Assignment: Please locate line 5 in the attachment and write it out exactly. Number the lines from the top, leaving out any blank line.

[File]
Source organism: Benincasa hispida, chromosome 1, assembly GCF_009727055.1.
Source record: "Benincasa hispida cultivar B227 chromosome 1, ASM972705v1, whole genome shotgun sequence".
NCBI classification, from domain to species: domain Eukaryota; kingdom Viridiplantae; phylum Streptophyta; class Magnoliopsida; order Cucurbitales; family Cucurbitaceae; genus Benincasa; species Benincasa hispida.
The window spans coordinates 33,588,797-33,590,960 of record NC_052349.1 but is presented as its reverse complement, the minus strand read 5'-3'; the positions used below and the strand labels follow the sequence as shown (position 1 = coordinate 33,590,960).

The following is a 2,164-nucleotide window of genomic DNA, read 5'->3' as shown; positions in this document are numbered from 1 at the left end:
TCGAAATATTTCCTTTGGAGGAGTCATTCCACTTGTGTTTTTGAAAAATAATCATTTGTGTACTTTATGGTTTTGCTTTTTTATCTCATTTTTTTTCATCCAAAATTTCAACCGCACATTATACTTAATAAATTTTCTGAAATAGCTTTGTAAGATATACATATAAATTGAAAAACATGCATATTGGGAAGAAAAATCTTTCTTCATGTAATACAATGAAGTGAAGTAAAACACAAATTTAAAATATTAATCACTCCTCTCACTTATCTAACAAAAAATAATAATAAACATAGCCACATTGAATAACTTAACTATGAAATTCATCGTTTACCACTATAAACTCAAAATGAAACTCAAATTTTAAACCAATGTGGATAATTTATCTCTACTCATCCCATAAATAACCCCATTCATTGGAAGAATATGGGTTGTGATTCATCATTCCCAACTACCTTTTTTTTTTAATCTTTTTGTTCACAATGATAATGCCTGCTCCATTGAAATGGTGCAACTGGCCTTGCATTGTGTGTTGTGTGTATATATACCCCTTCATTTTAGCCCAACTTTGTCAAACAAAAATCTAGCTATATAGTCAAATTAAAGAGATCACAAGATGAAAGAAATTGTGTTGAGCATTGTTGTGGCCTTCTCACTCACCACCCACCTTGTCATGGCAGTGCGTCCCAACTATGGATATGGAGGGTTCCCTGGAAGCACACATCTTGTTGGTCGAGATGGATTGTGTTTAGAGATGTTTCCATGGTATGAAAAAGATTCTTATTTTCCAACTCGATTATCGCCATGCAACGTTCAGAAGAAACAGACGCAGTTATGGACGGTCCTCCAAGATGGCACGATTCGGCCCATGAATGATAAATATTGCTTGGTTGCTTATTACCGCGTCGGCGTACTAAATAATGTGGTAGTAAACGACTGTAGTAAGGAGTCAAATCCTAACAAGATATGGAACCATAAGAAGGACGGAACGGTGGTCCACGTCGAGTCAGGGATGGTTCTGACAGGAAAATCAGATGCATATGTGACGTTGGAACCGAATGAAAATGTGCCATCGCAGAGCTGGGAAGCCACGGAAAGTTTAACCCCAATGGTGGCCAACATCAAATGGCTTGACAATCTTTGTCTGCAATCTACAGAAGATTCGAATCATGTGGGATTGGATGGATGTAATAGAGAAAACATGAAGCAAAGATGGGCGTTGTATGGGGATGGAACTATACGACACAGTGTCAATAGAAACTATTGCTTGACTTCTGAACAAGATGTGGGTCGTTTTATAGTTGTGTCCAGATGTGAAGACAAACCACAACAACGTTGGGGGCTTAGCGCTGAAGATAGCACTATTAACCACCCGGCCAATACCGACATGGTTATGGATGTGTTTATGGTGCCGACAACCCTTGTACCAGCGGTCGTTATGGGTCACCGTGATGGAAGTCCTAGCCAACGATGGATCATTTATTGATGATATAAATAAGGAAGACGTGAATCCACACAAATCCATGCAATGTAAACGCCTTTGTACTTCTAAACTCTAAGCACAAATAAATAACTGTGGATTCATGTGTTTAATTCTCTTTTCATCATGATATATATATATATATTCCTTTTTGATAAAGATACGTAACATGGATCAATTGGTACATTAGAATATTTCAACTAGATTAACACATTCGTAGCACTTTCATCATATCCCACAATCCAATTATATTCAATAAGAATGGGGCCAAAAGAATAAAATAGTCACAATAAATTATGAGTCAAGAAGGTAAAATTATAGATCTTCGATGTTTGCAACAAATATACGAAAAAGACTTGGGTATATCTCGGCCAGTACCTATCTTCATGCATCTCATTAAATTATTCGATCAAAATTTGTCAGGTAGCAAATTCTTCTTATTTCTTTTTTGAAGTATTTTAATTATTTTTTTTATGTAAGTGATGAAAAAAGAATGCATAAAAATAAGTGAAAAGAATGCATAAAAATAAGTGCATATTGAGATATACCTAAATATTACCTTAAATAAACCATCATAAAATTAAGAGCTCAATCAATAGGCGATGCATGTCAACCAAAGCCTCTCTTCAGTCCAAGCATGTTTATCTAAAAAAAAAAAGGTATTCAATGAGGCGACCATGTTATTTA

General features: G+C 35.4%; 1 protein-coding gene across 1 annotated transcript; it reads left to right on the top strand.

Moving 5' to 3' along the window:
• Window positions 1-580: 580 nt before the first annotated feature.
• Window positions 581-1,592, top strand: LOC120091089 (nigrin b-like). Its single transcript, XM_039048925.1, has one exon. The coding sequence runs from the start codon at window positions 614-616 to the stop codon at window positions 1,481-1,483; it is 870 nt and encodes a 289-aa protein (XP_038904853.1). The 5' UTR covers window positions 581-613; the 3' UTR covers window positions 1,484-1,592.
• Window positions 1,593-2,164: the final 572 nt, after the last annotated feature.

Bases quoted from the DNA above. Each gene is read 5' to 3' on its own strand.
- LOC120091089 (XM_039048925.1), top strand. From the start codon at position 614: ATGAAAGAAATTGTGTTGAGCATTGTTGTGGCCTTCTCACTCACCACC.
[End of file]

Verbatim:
The following is a 2,164-nucleotide window of genomic DNA, read 5'->3' as shown; positions in this document are numbered from 1 at the left end: